Tuesday, 18 October 2011


Very seldom do I find myself in agreement with the barely literate John Howarth (prop., Public Impact Ltd, doughty campaigner for Tory victories in Reading), but here I am, more or less.  I'm a keen traveller, will probably die not having been to enough of the world.  In recent years most of my travel has been within Europe.  However, at the end of this month sig other and I are flying to Australia for a long-awaited visit of four weeks.  So, long haul.  Mr Howarth has views about the airport experience in the UK, and he is not far wrong.  We, however, are flying from Paris to Sydney via Shanghai.  I have changed planes in Paris (Charles de Gaulle, never called that by French people, to whom it is known as Roissy) twice in my life, and both times my luggage didn't come with me.  Also, airport staff are rude and unpleasant.  But it is Paris, so what would you expect?

It is a peculiarly British trope, not just to complain but to say, almost with pride, that the (in this case airport) experience in Britain is the worst in the world.  Er, in the case of airports, no it is not.  For a gloomy, depressing environment and no staff available who know anything about anything I give you Zvartnots airport, Yerevan, Armenia (my luggage got lost there too).  For bad smells and no refreshments I give you Male, Maldives.  For disgusting toilets try Seoul, Korea (but that was in the 1980s).  For rude, thuggish behaviour and excessive and ineffective security, try Kyiv, Ukraine.  My personal favourites are Stuttgart, Germany, and Riga, Latvia.  However, all the above are small airports, and with the probable exception of Stuttgart are not world travel hubs.  Stuttgart seems to take all Germans on holiday.  Rimini, Kos, Antalya, you get the picture.

My recent travels in Europe have been more by train than by air (why fly if you don't need to?  It doesn't really take longer by train when you add in the time getting to and waiting at the airport) and not all in the EU.  One of my favourite moments was in a sleeping car last year on what is still called Yugoslav National Railways at 5 am, when burly Serbian border guards (all border guards are burly, I think there's a law) burst in and poked their weapons into sleeping sig other's face, demanding that I wake him up (not as easy as you'd think) so they could be sure I wasn't accompanying a corpse. Anyway, in the EU and other places (Norway - also a favourite though would be nice if it were a bit cheaper - Switzerland etc) I travel carrying my British passport but almost never needing to show it.  Until I get to the UK, when I have to join a queue with a bunch of Foreigners.  Which of course I am these days, too.  And not being in Schengen has been SO effective in reducing illegal immigration to the UK, hein?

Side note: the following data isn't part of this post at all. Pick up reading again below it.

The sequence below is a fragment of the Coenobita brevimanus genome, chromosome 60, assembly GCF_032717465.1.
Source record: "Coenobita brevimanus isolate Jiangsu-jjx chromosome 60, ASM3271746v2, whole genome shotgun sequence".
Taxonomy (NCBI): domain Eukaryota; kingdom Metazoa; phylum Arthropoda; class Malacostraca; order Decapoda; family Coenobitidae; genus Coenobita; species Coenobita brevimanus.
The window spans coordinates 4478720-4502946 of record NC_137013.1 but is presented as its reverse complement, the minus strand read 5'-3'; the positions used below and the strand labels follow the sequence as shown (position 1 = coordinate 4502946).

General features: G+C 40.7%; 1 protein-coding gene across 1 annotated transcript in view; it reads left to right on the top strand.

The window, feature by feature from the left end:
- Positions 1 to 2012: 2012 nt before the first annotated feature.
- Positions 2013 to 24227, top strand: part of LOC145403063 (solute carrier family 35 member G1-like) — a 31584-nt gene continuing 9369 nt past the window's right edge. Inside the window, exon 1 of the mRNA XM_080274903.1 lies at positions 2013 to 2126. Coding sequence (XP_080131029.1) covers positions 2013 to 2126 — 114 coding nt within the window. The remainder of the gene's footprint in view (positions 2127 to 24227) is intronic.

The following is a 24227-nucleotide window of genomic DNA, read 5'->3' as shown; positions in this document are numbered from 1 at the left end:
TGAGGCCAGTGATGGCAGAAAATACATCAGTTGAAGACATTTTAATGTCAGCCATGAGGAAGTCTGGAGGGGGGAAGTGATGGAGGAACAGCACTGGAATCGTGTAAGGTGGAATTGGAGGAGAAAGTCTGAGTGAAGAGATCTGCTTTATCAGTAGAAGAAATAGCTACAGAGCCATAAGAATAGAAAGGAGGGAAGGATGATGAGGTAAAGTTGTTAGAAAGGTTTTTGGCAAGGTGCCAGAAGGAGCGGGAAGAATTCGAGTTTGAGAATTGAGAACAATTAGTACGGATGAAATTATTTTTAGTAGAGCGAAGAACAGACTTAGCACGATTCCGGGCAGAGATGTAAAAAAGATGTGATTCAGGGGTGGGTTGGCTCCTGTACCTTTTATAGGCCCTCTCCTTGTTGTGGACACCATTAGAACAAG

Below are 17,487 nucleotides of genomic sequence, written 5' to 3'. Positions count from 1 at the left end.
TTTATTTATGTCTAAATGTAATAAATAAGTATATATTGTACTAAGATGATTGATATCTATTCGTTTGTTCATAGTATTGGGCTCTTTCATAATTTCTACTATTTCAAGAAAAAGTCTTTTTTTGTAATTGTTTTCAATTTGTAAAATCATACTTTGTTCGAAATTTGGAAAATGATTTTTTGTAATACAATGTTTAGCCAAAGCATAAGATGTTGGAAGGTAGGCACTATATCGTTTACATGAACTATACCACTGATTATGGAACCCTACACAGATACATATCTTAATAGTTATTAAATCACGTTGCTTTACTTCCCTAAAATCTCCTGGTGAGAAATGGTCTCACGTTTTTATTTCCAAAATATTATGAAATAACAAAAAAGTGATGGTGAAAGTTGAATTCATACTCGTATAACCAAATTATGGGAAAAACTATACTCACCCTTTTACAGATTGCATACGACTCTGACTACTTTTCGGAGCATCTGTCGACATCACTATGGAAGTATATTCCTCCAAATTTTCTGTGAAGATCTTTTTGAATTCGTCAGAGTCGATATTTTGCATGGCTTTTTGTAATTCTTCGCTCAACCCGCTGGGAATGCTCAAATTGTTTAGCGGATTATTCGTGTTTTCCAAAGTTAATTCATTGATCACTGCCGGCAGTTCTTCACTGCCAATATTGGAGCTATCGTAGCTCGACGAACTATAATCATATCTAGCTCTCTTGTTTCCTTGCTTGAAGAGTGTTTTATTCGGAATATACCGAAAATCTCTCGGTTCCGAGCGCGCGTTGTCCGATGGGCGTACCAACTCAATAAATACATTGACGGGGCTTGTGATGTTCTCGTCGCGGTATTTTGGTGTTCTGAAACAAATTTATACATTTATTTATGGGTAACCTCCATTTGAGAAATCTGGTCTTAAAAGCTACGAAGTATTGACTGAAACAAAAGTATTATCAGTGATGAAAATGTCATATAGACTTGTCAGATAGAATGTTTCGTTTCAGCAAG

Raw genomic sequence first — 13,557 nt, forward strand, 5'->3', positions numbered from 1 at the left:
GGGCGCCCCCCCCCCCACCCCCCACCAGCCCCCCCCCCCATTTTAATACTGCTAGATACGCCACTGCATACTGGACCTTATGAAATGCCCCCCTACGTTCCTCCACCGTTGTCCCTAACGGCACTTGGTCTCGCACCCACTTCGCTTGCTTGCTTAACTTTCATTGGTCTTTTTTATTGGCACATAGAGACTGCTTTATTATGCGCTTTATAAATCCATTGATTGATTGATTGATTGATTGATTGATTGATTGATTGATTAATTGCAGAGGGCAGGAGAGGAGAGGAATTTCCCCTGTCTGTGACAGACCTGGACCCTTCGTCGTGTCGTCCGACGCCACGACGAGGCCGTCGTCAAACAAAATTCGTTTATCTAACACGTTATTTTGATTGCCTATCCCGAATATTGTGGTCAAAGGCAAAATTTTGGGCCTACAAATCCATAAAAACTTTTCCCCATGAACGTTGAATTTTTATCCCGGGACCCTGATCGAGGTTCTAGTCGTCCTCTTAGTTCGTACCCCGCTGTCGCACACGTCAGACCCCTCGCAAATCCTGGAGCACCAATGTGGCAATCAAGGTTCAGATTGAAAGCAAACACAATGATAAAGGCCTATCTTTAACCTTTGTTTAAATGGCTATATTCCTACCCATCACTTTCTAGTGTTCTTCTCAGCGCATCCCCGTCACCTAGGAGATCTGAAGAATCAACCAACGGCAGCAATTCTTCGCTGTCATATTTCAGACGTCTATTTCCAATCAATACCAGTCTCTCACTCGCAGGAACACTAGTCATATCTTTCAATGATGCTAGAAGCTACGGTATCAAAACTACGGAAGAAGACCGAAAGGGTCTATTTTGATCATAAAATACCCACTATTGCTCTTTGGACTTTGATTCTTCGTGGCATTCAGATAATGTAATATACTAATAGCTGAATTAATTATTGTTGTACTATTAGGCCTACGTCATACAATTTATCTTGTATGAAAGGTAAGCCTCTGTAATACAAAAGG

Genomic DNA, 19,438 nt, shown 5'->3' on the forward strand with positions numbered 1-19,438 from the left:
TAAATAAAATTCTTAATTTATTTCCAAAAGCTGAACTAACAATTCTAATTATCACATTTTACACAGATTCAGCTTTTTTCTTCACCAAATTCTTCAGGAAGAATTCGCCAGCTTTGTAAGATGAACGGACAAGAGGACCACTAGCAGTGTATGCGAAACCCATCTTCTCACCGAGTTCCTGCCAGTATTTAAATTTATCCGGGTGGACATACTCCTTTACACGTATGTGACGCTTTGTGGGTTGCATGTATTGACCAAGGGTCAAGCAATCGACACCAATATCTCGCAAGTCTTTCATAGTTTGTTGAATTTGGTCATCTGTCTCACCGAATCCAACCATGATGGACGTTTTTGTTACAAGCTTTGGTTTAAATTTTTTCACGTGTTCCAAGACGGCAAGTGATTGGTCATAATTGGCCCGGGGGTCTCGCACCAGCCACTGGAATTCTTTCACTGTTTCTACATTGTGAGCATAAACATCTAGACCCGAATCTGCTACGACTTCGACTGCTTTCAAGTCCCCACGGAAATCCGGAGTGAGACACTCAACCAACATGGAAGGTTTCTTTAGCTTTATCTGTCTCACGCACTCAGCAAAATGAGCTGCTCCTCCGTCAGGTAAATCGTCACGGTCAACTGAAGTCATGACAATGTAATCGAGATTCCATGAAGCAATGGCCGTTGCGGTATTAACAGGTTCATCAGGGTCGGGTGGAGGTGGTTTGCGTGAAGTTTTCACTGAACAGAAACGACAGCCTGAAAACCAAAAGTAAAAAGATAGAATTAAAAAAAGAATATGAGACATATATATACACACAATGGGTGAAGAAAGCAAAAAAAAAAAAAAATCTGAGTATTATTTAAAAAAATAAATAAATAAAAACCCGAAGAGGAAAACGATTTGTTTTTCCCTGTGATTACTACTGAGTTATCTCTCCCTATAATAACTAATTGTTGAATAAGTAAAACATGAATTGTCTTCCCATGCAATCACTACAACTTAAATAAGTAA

Well, I will update on the Australia journey and experience when the time comes.  Am especially looking forward to crossing to Tasmania by sea.  And am glad to be out of gloomy Alsace in November.  The trees are spectacular now, but will soon be bare.  In Australia it will be spring, moving into summer.  It has been so odd not to be mugging up useful phrases in the language when preparing for travel.  What do you mean they speak English there?  Croatian, Greek, Mandarin and Vietnamese too I am told.  To say nothing of the many languages of the first inhabitants.

When we get back I plan to start the process of sig other and I applying for French citizenship.  In July next year we will have lived here for five years, it's time to do it.  We want the vote.  And both of us can now pass the language test.  I am looking forward to standing under the tricolore and pledging allegiance to Liberte Egalite Fraternite.  Things I thought I'd never do...


Anonymous said...

Good things to pledge to.

Barcelona is my favourite airport.

Luton is my mosted hated.

Anonymous said...

Getting to and from the airports is also a problem.
As someone said - "Isn't modern air travel wonderful. Breakfast in London, lunch at London Airport".

enitharmon said...

I have to say I have encountered many British people being rude and unpleasant in Paris (and elsewhere) but I have yet to encounter a Parisian being rude and unpleasant there.

Anonymous said...

Re Mr H's post - is a flight from Australia to London that stops at Singapore really a "direct" flight?

Augustus Carp said...

I was surprised when I caught a taxi to go to “Gare du Nord” and the driver insisted that I had said “Charles de Gaulle”. My French is poor, but not that bad!

Julian Walker said...

Regarding the Schengen agreement: yes it is high time the UK (and Ireland) signed up.

Having grown up during the Cold war years of the 1970s, I find it highly ironic that I can now travel freely across much of the former Iron Curtain - but I still have to queue up and get permission to be let into my own country.

dreamingspire said...

Traveling by train rather than air across mainland Europe, you may be right to do. But start in the UK anywhere more than 50 miles from central London (except for those living in Kent) and, if you don't have to use London Heathrow, air is much better. Ken Livingstone on BBC Radio 4 this week said the best way to go to Paris is by rail (he actually said it in a more robust manner), but its not true from, say, Brum or Manchester or Bristol, on both time and cost criteria.